A Step-By-Step Primer on How to Obtain Large Government Grants For Nonprofits (Part 5)

A Step-By-Step Primer on How to Obtain Large Government Grants For Nonprofits (Part 5)

Guest author: Cathy Cessna, RDH, MPA, CFRE

Contributing author: Charles B. Vincent, J.D.

Obtaining Government Grants: Step 5—Logic Models

There are many steps to applying for large government grants. Each step is equally important to securing the funding your organization needs for growth. Over the next several months, we are planning to outline, step-by-step, the general process inherent in obtaining these grants. Our hope is that other professionals advising or working within the NPO community will comment and offer their own suggestions or opinions. We believe that such productive dialog will be helpful toward bringing more efficiencies (and money!) to nonprofits. This is the fifth part of this series: Logic Models.

This article focuses on the part of the grant application that deals with logic models. In step one, you learned how to prove on paper that your organization had the capacity to partner with the Federal government and become a vendor. In step two, you learned how to research to generate support for your grant application. In step three, we discussed how the case for support should be written to align with the Federal agency's objectives for the community. In step four, we focused on writing the application. Here in step five, we discuss how logic models and program evaluation factor into the application.

STEP 5. Logic Models

Logic models are the primary mechanism by which your program's performance can be measured against the projected goals, objections, and outcomes. They differ from the traditional measurement standards that were focused on budget and are used primarily in part because budget alone is not necessarily the best indicator of success when it comes to fulfilling the organization's mission, especially for health and social services programs.

What is a logic model?

A logic model describes how your program or project is supposed to work. It defines what success will look like at the end of the program. It explains why your strategy is a good solution to the problem. Effective logic models make a specific statement of the activities that will bring about change, and the results you expect to see for the community you are serving. A logic model keeps the participants involved with implementing the program or project moving toward clearly defined goals by providing, dates, times, goals, and specific measurements of anticipated achievements.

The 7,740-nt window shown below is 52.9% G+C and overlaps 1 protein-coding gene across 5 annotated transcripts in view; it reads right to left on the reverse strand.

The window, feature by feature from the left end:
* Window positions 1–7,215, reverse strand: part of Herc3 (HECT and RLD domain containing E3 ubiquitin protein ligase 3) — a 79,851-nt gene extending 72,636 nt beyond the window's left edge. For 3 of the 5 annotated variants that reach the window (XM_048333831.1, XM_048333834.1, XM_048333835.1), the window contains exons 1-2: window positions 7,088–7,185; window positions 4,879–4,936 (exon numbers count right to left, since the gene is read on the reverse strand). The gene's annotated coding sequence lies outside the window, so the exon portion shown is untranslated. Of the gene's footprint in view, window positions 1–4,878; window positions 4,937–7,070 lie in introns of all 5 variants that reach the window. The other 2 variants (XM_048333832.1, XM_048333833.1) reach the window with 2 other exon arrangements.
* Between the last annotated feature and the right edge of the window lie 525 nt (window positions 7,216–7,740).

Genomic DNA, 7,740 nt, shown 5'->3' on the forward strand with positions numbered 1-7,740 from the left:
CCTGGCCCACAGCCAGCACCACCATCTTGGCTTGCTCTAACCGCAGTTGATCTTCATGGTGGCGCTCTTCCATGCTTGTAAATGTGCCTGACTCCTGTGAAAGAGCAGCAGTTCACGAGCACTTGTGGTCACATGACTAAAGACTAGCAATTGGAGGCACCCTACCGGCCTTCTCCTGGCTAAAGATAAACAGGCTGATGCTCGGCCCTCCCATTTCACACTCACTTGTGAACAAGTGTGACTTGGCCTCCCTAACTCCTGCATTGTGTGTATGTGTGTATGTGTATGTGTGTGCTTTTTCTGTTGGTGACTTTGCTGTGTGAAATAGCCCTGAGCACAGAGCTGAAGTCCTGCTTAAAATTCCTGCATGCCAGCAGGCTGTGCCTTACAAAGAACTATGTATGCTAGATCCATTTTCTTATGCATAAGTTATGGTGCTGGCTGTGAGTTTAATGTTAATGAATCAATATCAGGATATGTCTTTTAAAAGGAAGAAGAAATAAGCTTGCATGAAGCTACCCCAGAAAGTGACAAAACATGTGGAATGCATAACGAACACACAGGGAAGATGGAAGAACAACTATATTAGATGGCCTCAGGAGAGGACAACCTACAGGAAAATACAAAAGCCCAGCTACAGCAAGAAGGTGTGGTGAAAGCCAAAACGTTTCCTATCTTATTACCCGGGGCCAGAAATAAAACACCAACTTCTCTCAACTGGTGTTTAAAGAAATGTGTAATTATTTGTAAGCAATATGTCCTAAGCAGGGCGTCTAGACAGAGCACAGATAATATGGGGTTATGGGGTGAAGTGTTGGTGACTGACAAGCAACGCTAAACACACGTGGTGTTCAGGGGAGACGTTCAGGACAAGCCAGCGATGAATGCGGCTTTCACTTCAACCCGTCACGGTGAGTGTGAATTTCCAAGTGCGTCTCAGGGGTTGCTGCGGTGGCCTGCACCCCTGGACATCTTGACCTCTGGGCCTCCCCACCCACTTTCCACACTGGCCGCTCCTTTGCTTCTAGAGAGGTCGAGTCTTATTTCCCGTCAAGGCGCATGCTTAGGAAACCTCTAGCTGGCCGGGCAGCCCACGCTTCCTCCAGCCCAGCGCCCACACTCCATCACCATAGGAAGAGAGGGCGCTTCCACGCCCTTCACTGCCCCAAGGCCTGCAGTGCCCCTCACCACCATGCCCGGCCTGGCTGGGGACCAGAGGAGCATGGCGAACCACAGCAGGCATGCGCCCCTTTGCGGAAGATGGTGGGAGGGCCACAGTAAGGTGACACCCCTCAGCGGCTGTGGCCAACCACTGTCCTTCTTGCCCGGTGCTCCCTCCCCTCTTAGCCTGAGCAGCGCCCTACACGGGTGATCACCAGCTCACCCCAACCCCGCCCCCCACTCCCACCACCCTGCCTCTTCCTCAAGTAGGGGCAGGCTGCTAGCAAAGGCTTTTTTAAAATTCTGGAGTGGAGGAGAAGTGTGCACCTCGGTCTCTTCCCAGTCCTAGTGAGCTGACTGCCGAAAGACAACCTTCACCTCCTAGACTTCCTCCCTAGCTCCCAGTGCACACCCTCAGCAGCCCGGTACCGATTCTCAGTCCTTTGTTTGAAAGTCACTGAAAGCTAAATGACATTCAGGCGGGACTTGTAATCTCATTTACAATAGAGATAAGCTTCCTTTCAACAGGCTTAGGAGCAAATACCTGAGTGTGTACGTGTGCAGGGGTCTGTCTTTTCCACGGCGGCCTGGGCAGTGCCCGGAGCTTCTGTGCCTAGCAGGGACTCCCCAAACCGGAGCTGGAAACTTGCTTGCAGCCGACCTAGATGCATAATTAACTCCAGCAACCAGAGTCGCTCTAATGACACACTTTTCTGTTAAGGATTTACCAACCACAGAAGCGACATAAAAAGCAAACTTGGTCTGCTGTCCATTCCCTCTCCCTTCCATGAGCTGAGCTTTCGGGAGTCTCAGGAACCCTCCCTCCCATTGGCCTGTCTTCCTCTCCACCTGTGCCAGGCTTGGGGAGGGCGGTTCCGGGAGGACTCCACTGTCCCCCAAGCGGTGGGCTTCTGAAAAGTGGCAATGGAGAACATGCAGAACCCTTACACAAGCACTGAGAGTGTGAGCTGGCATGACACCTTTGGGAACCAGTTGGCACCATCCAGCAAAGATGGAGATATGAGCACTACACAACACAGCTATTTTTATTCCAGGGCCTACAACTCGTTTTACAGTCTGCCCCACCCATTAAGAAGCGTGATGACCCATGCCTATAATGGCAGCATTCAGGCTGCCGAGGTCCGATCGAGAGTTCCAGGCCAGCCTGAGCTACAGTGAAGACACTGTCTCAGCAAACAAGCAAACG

There are several terms that you will need to become familiar with as they relate to logic models. They are:

  • Accountability. Responsibility to provide evidence to stakeholders and funders about the effectiveness and efficiency of programs.
  • Baseline. Information about the situation or condition prior to a program or intervention.
  • Benchmarks. Performance data that are used for comparative purposes.
  •  Impact. The social, economic, civic and/or environmental consequences of the program. Impacts tend to be longer-term and so may be equated with goals. Impacts may be positive, negative, and/or neutral: intended or unintended.
  • Impact indicator. Expression or indication of impact. Evidence that the impact has/is being achieved.
  •  Inputs. Resources that go into a program including staff time, materials, money, equipment, facilities, volunteer time.
  •  Logic model. Graphic representation of a program showing the intended relationships between investments and results.
  • Measure. Either quantitative or qualitative information that expresses information about the subject under study.